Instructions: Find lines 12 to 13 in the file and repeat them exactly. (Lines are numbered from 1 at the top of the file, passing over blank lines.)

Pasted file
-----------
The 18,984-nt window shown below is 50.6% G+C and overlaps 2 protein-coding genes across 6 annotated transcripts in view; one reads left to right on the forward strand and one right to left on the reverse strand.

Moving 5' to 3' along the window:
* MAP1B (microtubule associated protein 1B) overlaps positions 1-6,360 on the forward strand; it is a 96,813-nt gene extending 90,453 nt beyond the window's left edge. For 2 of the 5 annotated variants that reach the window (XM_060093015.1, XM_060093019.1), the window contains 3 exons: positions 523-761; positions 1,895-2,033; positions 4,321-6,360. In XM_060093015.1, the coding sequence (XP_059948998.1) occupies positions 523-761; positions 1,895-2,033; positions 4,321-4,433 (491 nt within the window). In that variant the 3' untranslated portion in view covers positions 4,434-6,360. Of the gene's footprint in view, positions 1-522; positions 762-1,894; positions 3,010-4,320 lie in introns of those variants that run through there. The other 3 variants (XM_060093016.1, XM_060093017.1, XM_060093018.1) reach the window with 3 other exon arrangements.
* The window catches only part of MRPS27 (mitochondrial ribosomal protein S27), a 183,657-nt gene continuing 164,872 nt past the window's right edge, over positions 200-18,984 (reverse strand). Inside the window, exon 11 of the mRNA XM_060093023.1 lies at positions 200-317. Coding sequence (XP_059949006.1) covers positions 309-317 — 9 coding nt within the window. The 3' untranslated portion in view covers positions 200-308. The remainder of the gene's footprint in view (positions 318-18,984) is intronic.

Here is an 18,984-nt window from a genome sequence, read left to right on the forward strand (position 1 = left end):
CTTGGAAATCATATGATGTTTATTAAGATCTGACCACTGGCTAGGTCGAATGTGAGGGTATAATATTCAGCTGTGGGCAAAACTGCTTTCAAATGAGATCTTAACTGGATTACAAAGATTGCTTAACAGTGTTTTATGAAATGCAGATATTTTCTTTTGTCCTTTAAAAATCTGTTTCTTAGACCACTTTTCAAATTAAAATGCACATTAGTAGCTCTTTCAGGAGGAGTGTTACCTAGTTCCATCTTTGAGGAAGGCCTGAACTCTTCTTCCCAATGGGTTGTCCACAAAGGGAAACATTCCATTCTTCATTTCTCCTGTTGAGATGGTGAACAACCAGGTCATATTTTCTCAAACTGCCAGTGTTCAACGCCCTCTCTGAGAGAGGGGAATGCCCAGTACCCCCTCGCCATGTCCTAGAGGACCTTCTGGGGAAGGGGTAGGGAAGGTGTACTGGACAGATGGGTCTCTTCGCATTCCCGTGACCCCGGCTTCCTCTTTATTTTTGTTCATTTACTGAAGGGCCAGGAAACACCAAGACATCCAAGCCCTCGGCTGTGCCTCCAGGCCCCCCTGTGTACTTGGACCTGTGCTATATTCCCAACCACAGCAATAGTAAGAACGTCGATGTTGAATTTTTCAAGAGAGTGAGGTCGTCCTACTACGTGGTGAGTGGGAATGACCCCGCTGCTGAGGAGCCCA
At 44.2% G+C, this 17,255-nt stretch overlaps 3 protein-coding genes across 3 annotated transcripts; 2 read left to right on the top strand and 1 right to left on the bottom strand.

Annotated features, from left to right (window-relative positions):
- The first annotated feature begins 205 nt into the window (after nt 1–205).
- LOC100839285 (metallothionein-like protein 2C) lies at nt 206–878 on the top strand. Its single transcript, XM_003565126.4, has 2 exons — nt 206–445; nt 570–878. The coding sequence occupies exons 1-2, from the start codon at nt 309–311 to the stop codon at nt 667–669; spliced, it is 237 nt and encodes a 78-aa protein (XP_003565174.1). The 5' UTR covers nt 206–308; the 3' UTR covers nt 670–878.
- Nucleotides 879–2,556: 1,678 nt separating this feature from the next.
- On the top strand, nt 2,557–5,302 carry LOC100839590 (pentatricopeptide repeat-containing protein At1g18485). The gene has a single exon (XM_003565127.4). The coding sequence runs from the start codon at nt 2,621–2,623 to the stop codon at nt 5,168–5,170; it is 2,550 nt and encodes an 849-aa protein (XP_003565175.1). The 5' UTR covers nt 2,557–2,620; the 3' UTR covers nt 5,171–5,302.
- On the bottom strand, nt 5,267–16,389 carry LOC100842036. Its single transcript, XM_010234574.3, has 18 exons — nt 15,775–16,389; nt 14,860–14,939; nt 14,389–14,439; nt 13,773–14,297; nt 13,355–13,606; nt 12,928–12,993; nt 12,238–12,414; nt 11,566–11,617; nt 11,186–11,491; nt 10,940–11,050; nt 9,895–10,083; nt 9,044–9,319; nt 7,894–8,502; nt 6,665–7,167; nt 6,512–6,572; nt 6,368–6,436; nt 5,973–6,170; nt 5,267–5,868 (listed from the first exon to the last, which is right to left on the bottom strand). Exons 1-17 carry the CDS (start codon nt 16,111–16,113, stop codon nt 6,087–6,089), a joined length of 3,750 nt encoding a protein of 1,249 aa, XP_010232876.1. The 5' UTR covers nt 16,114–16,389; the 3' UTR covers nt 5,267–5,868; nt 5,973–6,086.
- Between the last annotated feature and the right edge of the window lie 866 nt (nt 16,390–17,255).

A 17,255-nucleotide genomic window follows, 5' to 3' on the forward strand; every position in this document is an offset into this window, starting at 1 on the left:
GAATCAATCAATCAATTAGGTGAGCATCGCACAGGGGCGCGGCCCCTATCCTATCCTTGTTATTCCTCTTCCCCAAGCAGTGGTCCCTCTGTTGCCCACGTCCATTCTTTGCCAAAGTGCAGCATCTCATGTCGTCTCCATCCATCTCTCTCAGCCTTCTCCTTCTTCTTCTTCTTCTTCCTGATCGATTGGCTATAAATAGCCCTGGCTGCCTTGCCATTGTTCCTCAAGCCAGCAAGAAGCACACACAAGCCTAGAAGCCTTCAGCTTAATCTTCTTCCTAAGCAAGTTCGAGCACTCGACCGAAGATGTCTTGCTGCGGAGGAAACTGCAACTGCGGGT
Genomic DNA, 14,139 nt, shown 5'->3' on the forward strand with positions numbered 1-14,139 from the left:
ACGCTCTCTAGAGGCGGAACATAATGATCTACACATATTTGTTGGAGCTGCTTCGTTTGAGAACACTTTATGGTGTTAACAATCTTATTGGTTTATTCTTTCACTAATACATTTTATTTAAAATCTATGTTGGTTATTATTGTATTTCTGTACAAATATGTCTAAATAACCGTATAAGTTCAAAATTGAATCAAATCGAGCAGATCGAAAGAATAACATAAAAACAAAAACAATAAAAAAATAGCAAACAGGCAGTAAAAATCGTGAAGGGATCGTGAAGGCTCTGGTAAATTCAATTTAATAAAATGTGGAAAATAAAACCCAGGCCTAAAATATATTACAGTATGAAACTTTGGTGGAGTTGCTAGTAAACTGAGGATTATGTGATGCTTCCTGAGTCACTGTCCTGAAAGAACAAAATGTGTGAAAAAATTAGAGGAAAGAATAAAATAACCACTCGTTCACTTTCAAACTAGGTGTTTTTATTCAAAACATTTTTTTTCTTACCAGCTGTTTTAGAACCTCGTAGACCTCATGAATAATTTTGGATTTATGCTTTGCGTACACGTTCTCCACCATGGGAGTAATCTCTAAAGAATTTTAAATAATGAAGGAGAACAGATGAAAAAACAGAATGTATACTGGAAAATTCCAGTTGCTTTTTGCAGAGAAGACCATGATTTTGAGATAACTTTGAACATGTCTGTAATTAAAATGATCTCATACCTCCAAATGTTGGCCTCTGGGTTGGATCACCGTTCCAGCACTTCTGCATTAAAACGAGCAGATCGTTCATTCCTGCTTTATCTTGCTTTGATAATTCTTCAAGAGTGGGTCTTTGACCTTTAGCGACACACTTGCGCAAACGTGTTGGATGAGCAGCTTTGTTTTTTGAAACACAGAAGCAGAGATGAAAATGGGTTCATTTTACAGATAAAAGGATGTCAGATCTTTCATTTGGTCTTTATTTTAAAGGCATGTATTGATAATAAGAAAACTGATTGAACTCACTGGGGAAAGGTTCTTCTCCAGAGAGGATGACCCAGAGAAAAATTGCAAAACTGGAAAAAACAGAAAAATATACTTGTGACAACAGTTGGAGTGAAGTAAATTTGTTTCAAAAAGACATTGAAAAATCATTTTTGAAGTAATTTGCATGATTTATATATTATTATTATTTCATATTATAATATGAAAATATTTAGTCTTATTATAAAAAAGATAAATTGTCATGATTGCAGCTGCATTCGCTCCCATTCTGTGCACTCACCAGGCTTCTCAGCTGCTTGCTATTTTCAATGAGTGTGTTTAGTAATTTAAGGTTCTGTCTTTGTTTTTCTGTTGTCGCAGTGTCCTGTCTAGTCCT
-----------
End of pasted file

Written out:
- On the top strand, nt 2,557–5,302 carry LOC100839590 (pentatricopeptide repeat-containing protein At1g18485). The gene has a single exon (XM_003565127.4). The coding sequence runs from the start codon at nt 2,621–2,623 to the stop codon at nt 5,168–5,170; it is 2,550 nt and encodes an 849-aa protein (XP_003565175.1). The 5' UTR covers nt 2,557–2,620; the 3' UTR covers nt 5,171–5,302.
- On the bottom strand, nt 5,267–16,389 carry LOC100842036. Its single transcript, XM_010234574.3, has 18 exons — nt 15,775–16,389; nt 14,860–14,939; nt 14,389–14,439; nt 13,773–14,297; nt 13,355–13,606; nt 12,928–12,993; nt 12,238–12,414; nt 11,566–11,617; nt 11,186–11,491; nt 10,940–11,050; nt 9,895–10,083; nt 9,044–9,319; nt 7,894–8,502; nt 6,665–7,167; nt 6,512–6,572; nt 6,368–6,436; nt 5,973–6,170; nt 5,267–5,868 (listed from the first exon to the last, which is right to left on the bottom strand). Exons 1-17 carry the CDS (start codon nt 16,111–16,113, stop codon nt 6,087–6,089), a joined length of 3,750 nt encoding a protein of 1,249 aa, XP_010232876.1. The 5' UTR covers nt 16,114–16,389; the 3' UTR covers nt 5,267–5,868; nt 5,973–6,086.